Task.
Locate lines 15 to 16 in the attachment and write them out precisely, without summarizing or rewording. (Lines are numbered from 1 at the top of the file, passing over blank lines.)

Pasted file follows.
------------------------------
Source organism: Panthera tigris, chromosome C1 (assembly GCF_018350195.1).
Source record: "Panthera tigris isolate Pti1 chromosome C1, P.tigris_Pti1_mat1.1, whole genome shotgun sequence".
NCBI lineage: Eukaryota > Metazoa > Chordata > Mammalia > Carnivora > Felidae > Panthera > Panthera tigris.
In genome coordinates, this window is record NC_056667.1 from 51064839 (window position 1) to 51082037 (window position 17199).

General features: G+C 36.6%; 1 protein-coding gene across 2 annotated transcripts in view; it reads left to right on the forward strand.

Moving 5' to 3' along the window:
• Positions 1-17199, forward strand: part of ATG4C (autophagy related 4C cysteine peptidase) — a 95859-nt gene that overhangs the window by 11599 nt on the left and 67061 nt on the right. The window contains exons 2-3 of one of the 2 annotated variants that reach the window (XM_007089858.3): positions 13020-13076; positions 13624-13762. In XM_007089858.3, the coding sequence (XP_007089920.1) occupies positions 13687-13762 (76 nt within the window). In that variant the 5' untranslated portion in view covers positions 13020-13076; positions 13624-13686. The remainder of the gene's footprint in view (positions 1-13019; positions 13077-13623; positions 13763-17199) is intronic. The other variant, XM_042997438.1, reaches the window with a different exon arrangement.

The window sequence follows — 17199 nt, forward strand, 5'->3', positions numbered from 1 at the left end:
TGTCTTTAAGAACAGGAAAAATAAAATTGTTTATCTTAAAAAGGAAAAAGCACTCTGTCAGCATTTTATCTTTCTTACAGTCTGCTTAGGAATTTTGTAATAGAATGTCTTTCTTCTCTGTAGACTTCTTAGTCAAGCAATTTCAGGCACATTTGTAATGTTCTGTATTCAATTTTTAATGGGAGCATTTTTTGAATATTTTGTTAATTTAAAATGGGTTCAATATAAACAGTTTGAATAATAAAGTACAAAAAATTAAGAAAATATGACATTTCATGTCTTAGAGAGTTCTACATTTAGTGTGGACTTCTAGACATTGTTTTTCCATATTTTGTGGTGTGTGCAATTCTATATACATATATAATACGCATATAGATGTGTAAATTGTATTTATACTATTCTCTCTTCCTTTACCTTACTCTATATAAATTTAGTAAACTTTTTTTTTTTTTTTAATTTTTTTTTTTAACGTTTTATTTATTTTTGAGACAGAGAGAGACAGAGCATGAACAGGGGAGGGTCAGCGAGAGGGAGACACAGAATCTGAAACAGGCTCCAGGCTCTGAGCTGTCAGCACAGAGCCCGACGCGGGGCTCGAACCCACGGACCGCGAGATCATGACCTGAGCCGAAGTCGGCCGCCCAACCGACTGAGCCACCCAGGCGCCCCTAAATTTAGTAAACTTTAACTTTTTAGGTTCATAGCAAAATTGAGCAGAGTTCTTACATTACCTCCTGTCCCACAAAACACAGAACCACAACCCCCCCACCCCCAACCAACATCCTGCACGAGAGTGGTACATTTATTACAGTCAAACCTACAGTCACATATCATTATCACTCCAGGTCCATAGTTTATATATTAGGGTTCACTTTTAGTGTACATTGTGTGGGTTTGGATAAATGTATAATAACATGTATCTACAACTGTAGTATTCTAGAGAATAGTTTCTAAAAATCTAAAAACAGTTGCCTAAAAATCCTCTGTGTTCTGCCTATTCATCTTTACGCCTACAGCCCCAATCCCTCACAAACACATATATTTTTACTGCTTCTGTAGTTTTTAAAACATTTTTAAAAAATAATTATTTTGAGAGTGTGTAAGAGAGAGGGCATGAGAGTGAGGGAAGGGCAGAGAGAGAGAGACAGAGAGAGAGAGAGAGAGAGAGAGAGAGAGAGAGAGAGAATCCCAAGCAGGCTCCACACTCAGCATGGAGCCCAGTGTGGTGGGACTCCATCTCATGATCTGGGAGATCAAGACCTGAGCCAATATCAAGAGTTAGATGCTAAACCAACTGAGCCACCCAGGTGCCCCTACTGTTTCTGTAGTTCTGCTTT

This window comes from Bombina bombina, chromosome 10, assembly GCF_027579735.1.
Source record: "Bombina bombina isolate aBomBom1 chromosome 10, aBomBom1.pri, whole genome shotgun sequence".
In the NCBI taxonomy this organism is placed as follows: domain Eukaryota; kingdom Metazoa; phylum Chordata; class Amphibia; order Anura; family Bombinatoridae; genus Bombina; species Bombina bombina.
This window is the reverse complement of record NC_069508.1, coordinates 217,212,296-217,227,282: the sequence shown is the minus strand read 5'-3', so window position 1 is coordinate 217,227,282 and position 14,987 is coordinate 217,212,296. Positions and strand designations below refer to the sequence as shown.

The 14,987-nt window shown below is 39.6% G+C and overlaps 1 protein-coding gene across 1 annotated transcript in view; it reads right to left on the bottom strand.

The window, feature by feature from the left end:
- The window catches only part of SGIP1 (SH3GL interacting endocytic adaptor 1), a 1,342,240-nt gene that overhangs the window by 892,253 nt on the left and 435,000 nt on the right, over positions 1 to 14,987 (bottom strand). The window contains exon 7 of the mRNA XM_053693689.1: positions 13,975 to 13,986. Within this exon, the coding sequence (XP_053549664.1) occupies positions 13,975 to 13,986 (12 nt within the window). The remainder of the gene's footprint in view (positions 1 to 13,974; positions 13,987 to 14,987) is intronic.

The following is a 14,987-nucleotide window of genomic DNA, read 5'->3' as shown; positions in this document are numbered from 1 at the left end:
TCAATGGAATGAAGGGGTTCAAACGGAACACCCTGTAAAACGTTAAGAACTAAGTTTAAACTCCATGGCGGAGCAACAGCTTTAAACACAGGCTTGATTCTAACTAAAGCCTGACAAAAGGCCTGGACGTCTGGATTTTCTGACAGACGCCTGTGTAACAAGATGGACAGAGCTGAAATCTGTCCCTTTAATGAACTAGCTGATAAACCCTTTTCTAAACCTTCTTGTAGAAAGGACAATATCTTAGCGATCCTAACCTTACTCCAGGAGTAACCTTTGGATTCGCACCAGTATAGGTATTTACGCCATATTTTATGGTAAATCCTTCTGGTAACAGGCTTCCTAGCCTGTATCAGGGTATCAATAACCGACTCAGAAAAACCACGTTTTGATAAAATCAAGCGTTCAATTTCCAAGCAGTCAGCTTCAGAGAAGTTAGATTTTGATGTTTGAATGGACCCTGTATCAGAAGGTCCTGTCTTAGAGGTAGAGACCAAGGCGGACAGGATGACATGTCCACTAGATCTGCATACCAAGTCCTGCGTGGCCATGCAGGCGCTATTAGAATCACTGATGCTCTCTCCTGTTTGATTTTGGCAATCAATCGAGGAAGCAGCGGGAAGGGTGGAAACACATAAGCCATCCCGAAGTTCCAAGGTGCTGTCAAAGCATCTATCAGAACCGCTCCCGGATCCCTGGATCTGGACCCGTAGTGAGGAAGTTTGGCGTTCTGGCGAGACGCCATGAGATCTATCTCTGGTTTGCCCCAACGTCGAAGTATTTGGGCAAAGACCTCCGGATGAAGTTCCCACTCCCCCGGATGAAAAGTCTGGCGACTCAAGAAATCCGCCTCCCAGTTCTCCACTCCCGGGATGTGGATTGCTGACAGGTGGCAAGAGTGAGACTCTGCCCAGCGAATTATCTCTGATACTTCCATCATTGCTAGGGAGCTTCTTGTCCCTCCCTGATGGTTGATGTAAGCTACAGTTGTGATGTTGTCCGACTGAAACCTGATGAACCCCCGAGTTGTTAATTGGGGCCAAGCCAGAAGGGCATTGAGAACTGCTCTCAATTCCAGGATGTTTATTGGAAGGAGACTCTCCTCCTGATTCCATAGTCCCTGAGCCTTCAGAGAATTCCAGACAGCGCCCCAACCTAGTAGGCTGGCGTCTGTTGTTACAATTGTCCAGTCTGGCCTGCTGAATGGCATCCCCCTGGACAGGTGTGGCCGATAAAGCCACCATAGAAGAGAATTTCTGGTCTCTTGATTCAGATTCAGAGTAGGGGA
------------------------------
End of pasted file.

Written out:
The window, feature by feature from the left end:
- The window catches only part of SGIP1 (SH3GL interacting endocytic adaptor 1), a 1,342,240-nt gene that overhangs the window by 892,253 nt on the left and 435,000 nt on the right, over positions 1 to 14,987 (bottom strand). The window contains exon 7 of the mRNA XM_053693689.1: positions 13,975 to 13,986. Within this exon, the coding sequence (XP_053549664.1) occupies positions 13,975 to 13,986 (12 nt within the window). The remainder of the gene's footprint in view (positions 1 to 13,974; positions 13,987 to 14,987) is intronic.